National Motorcycle Racer -

Date: October 29 - 31
Location: Valencia Spain

Classes raced and results

BMW BoxerCup- 10th



Why the BoxerCup

Some of you reading this report might not be familiar with the BMW BoxerCup and what it entails so I will briefly describe what this unique series is about. The BoxerCup is exclusive in the fact that every rider is racing the very same machine, the R1100S, with little to no modification being allowed other than preparing the bike for track use (removal of mirrors, signals ect.). There is even a spec tire used and the rules are very clear about what can and cannot be done to the motorcycle. What this creates is a series where the emphasis is placed primarily on the rider and his or her abilities as opposed to the advantage or disadvantage they might have because of machinery or budget. The circuit is contested by riders from all over the world and it just so happened that I was the first Canadian to compete in this series. So I found myself traveling to Valencia, Spain to represent Canada.

The trip over
After some thirty plus hours of traveling, Dan and I were finally in Valencia, tired but both eager to see what the weekend would bring and what the MotoGP paddock and lifestyle was like. We weren't to be disappointed. Although I have been to Europe several times for testing etc., it was actually Dan's first time over the pond and I am so fortunate that he agreed to come with me. Having Dan as a team owner, crew chief, and personal friend has been a major contributing factor to any success I have had on the race track. In this sport you're only as good as the people behind you and as I am continuously reminded, Dan is one of the best.

Motorcycles and the sport of racing them take on a whole new form in Europe with Spain being particularly "bike mad". There was advertising everywhere displaying MotoGP bikes and their riders. Of course there was extraordinary attention given to Spanish riders like Sete Gibernau and the Spanish telecommunications sponsor Telefonica which were seen quite literally on every corner.

Day 1 - The MotoGP experience
To get to the BMW paddock Dan and I have to walk through the MotoGP village. There are few words I can use to describe how grandiose everything is. Lush transporters with every conceivable trick option are lined up in an endless row of gleaming paint and chrome. Everything is immaculately clean right down to the team pit scooters and riders' personal motor homes. Hospitality centers for the specific race teams are clearly an exercise in the extreme where one to two tractor trailers are utilized to create a small exceedingly elaborate and professional looking building. You have to see it to believe it and also wonder about the logistics required to operate this organization with the precision and efficiency that they do. Incredible!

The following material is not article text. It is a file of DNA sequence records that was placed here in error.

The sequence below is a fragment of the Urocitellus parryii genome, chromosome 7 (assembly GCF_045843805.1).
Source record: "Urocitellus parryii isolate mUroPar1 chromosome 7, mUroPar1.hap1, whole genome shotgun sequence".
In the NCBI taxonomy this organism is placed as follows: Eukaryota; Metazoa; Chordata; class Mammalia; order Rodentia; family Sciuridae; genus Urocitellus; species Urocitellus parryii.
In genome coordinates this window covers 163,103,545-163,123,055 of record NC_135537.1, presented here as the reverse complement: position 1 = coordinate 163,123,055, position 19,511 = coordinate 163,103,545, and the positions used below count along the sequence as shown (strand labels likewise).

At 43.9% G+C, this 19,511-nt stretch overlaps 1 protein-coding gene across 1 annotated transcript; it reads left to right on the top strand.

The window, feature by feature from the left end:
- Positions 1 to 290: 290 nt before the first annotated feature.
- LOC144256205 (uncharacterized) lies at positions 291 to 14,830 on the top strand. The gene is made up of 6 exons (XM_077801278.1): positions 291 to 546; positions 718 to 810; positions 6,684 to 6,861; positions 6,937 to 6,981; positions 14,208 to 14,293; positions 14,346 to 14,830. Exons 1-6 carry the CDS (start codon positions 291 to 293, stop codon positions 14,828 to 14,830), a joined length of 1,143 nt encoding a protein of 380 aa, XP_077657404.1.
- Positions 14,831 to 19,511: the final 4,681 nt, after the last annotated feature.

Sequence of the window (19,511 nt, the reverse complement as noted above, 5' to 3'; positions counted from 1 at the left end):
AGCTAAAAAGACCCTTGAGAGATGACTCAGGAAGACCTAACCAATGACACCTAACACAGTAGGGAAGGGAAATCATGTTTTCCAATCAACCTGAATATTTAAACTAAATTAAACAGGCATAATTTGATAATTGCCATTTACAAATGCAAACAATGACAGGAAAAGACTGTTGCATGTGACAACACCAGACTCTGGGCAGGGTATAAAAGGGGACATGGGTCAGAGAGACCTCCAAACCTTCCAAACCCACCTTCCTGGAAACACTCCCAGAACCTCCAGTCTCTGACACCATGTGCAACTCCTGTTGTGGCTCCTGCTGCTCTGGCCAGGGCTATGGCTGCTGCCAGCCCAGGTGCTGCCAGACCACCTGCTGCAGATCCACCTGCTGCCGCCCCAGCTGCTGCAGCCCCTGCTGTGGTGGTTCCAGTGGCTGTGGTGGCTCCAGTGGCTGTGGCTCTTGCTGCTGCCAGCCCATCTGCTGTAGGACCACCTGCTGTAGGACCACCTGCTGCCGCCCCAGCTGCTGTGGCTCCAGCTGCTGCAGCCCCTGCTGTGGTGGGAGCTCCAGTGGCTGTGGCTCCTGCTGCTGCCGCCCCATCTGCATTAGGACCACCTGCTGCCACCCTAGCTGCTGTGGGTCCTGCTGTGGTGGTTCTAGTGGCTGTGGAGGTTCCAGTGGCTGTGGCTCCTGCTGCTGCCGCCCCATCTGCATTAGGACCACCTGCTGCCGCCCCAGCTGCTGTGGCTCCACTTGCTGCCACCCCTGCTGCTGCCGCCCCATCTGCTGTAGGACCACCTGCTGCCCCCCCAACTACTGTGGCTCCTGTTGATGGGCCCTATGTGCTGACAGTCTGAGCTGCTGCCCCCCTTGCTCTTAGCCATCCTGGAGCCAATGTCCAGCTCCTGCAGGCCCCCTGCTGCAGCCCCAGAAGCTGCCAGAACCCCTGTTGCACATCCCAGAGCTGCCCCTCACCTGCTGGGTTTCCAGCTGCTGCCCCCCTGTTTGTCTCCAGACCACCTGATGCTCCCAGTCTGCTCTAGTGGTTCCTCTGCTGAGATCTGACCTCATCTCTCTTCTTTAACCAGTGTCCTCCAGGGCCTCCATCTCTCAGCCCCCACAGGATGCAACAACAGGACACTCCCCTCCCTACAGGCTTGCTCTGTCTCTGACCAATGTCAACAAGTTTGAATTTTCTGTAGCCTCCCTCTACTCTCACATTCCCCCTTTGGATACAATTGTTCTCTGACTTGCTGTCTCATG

We finally made our way to the BMW BoxerCup paddock and were greeted at the gate. Not to be outdone by the MotoGP teams BMW had created a small city that included displays of current vehicles, enclosed tents for the racing motorcycles, huge trucks, and a hospitality tent larger than most school gymnasiums. Everything in the BMW paddock is exceptionally organized; all our needs were catered to with a full crew of mechanics and technicians at our disposal. It was almost too much to absorb in a short period. After brief introductions to key people Dan and I were escorted to the garage area and shown the bike that was assigned to me. Besides being perfectly clean, the bike was clearly very well prepared and sported a few trick items like a quick shifter and carbon fiber tail section. Nice!

The track
As I had never seen the Valencia circuit before it was critical that I get a first hand look at the layout to create a visual map in my mind of where the track went and how I might navigate a motorcycle around it. Now previous experience has shown me that BMW do things more professionally than anyone else, so when I enquired about the possibility of walking the track, they far exceeded my wildest expectations. They escorted me to the pit lane where a large group of people had gathered around some BMW cars. It appeared that the MotoGP riders were being given the opportunity to test BMW's latest creations with a few short laps of the circuit. Sure enough Dan and I were escorted through the crowd, taken directly to the front of the line, handed the keys, and helped into the vehicle. Here I was in the driver's seat of a brand new 545 with Dan in the passenger seat looking just a little bit nervous. Hilarious! I started the car and proceeded out onto the track. Once on the straight I floored the big five series and was greeted with a rush of serious acceleration and a "Holy S**t" from Dan. This thing was a rocket. We took it relatively easy on the first lap discussing each turn as we went through. Exiting the last turn I put the pedal to the floor and continued for a flying lap. I have never driven a car that bestowed such an enormous sense of control even though it was sideways going into almost every turn. I did take it somewhat easy as I wasn't too sure Dan had the same level of faith in the car and, more importantly, in my abilities to control it. What an experience.